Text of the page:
ATHENS, Greece Greece’s government announced emergency powers to force striking subway workers back to work Thursday, with those defying it risking arrest. The standoff is the latest stage of a bitter eight-day dispute over austerity measures.
After unions protesting pay cuts had refused to return to work despite a Wednesday night court order demanding they do so, Transport Minister Kostis Hadzidakis announced the government was imposing the civil mobilization measure, under which workers who continue to strike risk a jail term of up to five years.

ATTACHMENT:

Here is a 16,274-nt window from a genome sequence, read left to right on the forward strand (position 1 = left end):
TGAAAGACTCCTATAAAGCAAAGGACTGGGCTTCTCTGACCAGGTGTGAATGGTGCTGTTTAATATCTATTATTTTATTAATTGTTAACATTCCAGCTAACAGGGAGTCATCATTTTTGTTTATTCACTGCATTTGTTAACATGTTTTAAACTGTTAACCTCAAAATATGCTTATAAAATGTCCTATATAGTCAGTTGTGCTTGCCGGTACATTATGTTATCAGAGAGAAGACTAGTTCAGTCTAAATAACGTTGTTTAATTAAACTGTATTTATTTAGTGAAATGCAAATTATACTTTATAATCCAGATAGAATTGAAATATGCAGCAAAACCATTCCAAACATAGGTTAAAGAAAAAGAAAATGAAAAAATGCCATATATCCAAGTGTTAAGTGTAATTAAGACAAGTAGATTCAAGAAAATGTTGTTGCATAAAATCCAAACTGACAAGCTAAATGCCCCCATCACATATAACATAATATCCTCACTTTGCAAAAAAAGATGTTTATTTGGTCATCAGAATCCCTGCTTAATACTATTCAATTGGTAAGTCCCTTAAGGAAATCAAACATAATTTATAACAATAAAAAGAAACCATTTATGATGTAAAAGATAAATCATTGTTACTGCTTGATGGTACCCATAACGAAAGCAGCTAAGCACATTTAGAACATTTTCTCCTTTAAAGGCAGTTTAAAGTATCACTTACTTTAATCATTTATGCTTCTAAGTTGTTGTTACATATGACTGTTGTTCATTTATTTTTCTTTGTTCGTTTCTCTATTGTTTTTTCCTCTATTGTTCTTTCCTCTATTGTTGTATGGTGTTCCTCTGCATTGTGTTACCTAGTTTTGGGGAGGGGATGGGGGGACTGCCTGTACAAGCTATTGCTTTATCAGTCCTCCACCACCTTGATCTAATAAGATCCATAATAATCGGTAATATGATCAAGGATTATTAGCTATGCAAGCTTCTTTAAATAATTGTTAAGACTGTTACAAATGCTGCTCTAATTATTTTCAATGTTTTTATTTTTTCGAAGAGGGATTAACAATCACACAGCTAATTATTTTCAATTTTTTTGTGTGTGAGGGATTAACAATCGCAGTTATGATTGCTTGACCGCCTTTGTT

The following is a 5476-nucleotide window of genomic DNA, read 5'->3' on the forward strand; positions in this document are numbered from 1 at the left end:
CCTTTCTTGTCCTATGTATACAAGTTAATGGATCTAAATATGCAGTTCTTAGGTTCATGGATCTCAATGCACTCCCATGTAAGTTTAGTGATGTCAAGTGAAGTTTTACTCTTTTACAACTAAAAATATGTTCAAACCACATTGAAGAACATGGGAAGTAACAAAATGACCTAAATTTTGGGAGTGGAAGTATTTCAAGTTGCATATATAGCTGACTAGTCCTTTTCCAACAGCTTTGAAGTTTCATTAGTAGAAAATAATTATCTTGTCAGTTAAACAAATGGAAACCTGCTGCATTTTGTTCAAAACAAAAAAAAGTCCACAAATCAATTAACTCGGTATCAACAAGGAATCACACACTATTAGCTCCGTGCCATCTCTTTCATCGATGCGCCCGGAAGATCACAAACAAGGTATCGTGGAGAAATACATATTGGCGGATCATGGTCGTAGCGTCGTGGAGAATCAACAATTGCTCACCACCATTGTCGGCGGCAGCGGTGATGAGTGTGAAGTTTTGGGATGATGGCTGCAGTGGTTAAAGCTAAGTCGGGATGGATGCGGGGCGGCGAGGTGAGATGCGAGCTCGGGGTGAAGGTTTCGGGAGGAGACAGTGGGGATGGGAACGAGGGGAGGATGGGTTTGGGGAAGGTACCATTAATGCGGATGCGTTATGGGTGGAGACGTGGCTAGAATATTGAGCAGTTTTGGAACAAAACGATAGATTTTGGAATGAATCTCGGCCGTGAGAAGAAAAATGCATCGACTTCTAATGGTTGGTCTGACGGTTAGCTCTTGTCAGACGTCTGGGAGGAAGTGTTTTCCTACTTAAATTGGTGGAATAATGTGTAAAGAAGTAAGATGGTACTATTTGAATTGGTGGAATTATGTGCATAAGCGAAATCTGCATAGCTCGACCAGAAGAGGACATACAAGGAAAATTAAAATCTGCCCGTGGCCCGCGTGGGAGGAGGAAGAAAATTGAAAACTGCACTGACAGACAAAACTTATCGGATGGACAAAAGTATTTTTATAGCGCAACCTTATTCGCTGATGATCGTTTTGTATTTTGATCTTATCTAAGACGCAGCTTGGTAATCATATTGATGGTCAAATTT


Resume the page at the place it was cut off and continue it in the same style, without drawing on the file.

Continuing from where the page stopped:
The metro strike and other public transport stoppages this week have caused rush-hour chaos across Athens and forced many commuters to take taxis or walk to work.
“The unionists have decided to follow a course of blind confrontation as well as adopting unreasonable strike methods,” Hatzidakis said in announcing the measure after a meeting with Prime Minister Antonis Samaras.
“As a result of their actions, they are causing difficulties for Athens and Athens’ society and they are creating a serious financial problem for the city. ... We can take no other action than to proceed with the measure of (civil) mobilization.”
Under a 2007 law to deal with “peacetime emergencies,” defying a civil mobilization order carries a minimum sentence of three months in prison and a maximum of five years.